Daily Court Reporter - News Lawmakers seek task force to address Alzheimer's, dementia
Lawmakers seek task force to address Alzheimer's, dementia
KEITH ARNOLD, Daily Reporter Staff Writer
A pair of state senators believe it's time for the state to come up with a plan of action as it relates to Ohio's aging population and the impact diseases such as Alzheimer's and other forms of dementia have on that population.
"Ohio's population is getting older and we are not ready to support the growing number of people with Alzheimer's, their caregivers and their families," Sen. Kenny Yuko, D-Richmond Heights, said during testimony in support of the bill he sponsors jointly with Sen. Steve Wilson, R-Maineville.
"We have to act now to develop a plan of action for our communities and public support systems."
Filed as Senate Bill 24, the legislation would create the Alzheimer's Disease and Related Dementias Task Force to research current impact of dementia-related diseases in Ohio and provide recommendations on how the state could take steps to improve services and support.
"Alzheimer's disease can affect anyone," Yuko said.
Nearly one million Ohioans are directly impacted by Alzheimer's disease and other forms of dementia, a press release detailed. An estimated 220,000 Ohioans currently live with dementia, and for each affected individual, there are typically two to three caregivers providing them support.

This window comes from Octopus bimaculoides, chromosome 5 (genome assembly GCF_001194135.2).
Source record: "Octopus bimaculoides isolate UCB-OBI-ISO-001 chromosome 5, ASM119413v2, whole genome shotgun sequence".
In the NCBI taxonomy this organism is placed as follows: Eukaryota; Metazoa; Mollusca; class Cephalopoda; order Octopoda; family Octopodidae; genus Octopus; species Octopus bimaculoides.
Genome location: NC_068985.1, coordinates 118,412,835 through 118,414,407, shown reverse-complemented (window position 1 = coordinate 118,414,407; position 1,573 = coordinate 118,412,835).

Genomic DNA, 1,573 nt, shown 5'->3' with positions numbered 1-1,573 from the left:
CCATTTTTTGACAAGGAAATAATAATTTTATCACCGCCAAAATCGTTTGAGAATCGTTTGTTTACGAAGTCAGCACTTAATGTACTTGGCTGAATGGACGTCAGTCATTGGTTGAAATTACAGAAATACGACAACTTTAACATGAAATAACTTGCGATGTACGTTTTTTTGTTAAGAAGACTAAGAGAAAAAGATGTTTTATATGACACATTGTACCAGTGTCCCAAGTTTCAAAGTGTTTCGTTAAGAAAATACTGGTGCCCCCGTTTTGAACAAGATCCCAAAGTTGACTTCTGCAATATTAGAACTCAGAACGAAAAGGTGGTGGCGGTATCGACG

The task force would be required to submit a report detailing its findings and recommendations to the governor and General Assembly.
Wilson explained the scope of the report.
The written report is to explore the current impact of dementia-related diseases on the state and recommend steps to be implemented within the next five to ten years that will improve its services and support for patients and their families.
"Remarkably, Ohio is the only state in the nation that has not established a process for creating an official, comprehensive plan to confront this growing public health crisis," Wilson said. "I find that embarrassing and unacceptable."
He estimated nearly a million Ohioans are affected by dementia and expects that will nearly triple by 2050, making it one of the greatest threats to our state's overburdened health care system, he added.
Treatment costs alone stand at an estimated $259 billion annually, more than half of which comes from taxpayer-funded Medicare and Medicaid programs, the press release noted.
The lawmakers believe that unless something is done, Alzheimer's care is expected to cost an estimated $1.1 trillion a year by 2050, and nearly one in every three Medicare dollars will be spent on Alzheimer's patients.
Staggering numbers, especially for Ohio, where nearly a quarter of its residents will be 65 or older in less than two decades, they said.
"We desperately need a plan of action," Wilson said. "The task force will gather information on everything from detection and diagnosis to quality of care, training, health care system capacity, fiscal impact, research, public awareness and more.
"This work will be done over several months with public input."
According to analysis of the bill by the Ohio Legislative Service Commission, SB 24 would require the task force, not later than 18 months after the bill's effective date, to submit to the governor and General Assembly a report detailing its findings and recommendations.
Upon submission of the report, the task force would cease to exist, analysis detailed.
Seven fellow senators have cosponsored the bill, which was scheduled a second hearing this week.
Date Published: April 11, 2019